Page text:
Spence steeled for Winter X Games | VailDaily.com
YOUR AD HERE »

Spence steeled for Winter X Games

Tim Mutrie/Pitkin County Correspondent
Riding the rails with ease, X-Gamers Steele Spence practices at the Snowmass Pipline in his hometown of Snowmass Village Tuesday morning January 20, 2004. Aspen Times photo/ Paul Conrad.
ALL |

Deafened by hometown fans screaming in adoration, looking up at a giant X Games scoreboard and seeing his name in lights at the top of the standings, it must have been a divine moment for Snowmass Village native Steele Spence.

But the young Spence, who only qualified for last year’s Winter X Games one week before, had to watch as, one by one, the final three skiing slopestyle competitors bumped him from first place to fourth.

Divine one moment, fleeting memory the next.

“I missed it,” he sighed at the time. “So close.”

This year, however, instead of consuming himself with simply qualifying for the X Games, like the past two years at last-chance qualifiers, the 20-year-old freeskier’s automatic invitation back – with a top-five finish – has enabled him to focus all his energies on a singular purpose.

That purpose, he says Tuesday morning while practicing at home at Snowmass, is reeling in one Tanner Hall.

Hall is the California freeskier who has won both skiing slopestyle gold medals since ESPN debuted the event at Buttermilk in 2002. And by default, Hall remains the favorite when the 2004 X Games skiing slopestyle contest takes off on Sunday.

But Spence is not alone in the pursuit.

“I would say everyone’s gunning for him,” Spence says. “He’s won it however-many-years-in-a-row, like, it would be amazing if someone beat Tanner. The kid is so good and so consistent; it really would be amazing if someone beat him.”

To that end, Spence has reloaded his bag of tricks, reformulated his game plan.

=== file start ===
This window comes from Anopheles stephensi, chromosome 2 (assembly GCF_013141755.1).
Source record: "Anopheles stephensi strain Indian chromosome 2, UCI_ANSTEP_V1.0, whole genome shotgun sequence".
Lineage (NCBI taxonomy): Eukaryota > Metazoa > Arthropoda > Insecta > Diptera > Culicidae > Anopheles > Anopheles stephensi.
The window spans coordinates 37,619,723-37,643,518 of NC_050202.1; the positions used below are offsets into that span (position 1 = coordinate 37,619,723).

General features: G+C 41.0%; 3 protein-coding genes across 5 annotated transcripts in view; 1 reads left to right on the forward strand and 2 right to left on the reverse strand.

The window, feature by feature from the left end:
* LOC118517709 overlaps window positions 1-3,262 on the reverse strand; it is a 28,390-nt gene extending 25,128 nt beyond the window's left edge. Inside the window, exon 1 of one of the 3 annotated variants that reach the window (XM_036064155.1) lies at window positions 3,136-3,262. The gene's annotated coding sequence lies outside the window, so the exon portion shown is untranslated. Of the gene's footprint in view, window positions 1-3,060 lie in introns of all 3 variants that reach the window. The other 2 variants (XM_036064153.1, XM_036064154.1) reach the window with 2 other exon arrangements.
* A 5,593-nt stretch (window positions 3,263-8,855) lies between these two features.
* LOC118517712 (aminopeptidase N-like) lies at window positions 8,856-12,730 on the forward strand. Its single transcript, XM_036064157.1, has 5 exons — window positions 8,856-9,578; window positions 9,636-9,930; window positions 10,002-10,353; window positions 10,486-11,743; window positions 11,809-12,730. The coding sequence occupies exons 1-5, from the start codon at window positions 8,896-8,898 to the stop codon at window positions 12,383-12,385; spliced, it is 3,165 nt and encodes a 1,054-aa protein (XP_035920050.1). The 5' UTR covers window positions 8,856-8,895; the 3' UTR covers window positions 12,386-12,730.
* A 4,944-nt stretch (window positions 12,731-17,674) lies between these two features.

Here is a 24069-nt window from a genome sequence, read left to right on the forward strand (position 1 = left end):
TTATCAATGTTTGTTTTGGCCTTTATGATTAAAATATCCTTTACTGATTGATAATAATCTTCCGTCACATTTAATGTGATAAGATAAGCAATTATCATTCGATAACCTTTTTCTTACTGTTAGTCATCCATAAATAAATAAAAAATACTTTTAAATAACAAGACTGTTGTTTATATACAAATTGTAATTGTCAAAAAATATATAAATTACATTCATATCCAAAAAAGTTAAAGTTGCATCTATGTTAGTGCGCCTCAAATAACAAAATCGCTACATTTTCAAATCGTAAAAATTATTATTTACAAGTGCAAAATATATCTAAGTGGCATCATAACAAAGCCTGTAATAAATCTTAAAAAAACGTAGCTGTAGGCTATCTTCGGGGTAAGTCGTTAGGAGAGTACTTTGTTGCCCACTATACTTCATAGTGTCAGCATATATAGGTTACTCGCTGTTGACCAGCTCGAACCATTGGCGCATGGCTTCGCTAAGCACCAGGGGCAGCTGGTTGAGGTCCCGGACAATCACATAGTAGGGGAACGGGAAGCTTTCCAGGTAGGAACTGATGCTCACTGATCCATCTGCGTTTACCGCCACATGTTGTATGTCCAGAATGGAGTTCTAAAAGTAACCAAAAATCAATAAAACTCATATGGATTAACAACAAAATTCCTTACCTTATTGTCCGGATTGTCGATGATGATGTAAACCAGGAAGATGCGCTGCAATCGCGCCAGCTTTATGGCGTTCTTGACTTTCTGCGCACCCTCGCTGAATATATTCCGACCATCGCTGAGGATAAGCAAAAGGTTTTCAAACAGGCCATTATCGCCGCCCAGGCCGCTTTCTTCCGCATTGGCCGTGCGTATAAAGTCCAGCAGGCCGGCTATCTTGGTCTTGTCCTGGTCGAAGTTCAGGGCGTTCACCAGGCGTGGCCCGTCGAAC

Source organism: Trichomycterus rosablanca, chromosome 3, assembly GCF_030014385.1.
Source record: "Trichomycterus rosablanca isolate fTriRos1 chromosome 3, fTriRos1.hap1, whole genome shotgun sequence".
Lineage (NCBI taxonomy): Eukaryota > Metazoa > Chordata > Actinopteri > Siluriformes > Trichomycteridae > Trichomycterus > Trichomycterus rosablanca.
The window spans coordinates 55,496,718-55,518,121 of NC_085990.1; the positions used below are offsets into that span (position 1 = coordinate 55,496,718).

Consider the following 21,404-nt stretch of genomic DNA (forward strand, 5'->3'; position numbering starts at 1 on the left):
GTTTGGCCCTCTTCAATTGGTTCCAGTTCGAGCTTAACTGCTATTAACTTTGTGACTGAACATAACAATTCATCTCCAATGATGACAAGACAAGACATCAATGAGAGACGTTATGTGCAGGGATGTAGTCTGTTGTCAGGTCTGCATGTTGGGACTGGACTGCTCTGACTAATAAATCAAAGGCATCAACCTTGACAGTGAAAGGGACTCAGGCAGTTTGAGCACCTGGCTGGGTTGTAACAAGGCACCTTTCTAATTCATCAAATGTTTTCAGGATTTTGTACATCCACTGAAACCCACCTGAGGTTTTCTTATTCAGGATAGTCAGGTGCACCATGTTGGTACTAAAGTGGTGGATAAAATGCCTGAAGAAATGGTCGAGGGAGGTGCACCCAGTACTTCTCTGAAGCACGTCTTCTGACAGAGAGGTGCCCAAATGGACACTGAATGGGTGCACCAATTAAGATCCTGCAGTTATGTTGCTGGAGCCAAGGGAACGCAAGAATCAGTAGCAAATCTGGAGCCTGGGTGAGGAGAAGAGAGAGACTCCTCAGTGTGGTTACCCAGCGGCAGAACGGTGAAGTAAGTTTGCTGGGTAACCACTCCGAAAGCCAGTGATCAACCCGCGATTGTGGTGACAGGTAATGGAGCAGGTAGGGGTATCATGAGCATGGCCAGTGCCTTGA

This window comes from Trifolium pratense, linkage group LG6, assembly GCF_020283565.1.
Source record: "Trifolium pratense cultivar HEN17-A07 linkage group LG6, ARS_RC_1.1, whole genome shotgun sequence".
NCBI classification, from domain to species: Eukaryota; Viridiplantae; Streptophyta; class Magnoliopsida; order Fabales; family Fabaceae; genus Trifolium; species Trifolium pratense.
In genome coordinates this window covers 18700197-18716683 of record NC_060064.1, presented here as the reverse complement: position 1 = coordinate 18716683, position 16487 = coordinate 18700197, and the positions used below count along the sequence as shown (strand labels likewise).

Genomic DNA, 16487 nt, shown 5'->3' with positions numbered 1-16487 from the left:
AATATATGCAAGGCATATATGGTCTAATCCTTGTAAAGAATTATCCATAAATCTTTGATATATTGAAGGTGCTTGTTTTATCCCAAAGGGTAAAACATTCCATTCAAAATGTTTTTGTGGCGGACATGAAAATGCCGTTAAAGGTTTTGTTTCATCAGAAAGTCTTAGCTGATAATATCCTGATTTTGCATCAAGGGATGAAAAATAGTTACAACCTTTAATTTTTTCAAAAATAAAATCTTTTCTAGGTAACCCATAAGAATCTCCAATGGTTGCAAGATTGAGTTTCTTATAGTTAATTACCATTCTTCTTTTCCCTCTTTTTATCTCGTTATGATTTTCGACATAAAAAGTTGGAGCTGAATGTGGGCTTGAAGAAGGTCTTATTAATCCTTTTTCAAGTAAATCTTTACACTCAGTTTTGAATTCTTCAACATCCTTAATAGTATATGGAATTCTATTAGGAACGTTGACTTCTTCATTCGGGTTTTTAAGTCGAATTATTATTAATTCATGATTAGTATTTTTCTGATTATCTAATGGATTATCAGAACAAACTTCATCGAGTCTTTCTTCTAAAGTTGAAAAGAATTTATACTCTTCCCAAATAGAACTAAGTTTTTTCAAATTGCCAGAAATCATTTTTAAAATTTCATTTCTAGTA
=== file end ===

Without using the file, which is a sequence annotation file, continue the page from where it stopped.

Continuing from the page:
“Big switch tricks,” he says. “I didn’t have any tricks taking off backwards last year and that’s how Tanner wins all his competitions. I know that’s going to be huge, man. Big switch 9s and switch 10s.

“And I’ve been working a lot on getting really technical on rails – all sorts of natural and unnatural stuff on rails and big spins, spinning on and off the rails.”

Spence demonstrates his rail work at the Snowmass Pipeline Tuesday with a “270-on, 270-off,” a trick that involves a three-quarter rotation spin onto, then off, a snow-covered rail.

He makes it look easy, like an uncontested Carmelo Anthony finger roll.

“And hopefully I’m gonna do a switch-bio trick – which is corked forward,” Spence continues, referring to a trick that incorporates an off-axis, or corked, flip. “Tanner usually stays pretty upright, doing standard switch 9s. There will definitely be some switch corked 9s in my portfolio.”

All the lingo used by slopestyle competitors, X Gamers in general, can be tough to translate. However, watch Spence in action – or Hall or other top guns like Maine-iac Simon Dumont or Swede Jon Olsson – and the vocabulary becomes a necessity. Like the triple axel of figure skating, the ever more complex routines beg classification.

“It’s gotten a little out of control, stuff I can barely keep up with,” he says, “but I think that speaks to the progressive nature of the sport – X Games as a whole. Always pushing.”

Spence grew up skiing with the Aspen Valley Ski and Snowboard Club freestyle team. Coaches and friends say Spence, even from a very young age, was a rare talent – both for his ability to execute the standard fare freestyle of the era and for his creative eye. One friend remembers seeing Spence grinding rails at Snowmass before snowboarders brought the practice to the fore.

And yet, Spence, now part owner of 4FRNT Skis and one of the new-school freeskiing revolution’s leading spokesmodels, feels pressure to perform here for the X Games.

“The two years before there was pressure about qualifying for the X Games, gettin’ in any way possible,” he says. “So before I was worrying about qualifying, but this year I’ve just been worrying about the X Games.

“Everyone feels more pressure for this competition – from your sponsors, and with the television being there, everyone just tries to step it up. This is the biggest event of the year … and it’s huge to get on the podium here. It gives you a lot of credibility, a lot of pull with your sponsors. It’s what everyone’s shooting for, anyone who wants to stay in the game, keep pushing their career.”

And to date, that’s just what Spence has managed to do.


Support Local Journalism


Start a dialogue, stay on topic and be civil.
If you don't follow the rules, your comment may be deleted.

User Legend: iconModerator iconTrusted User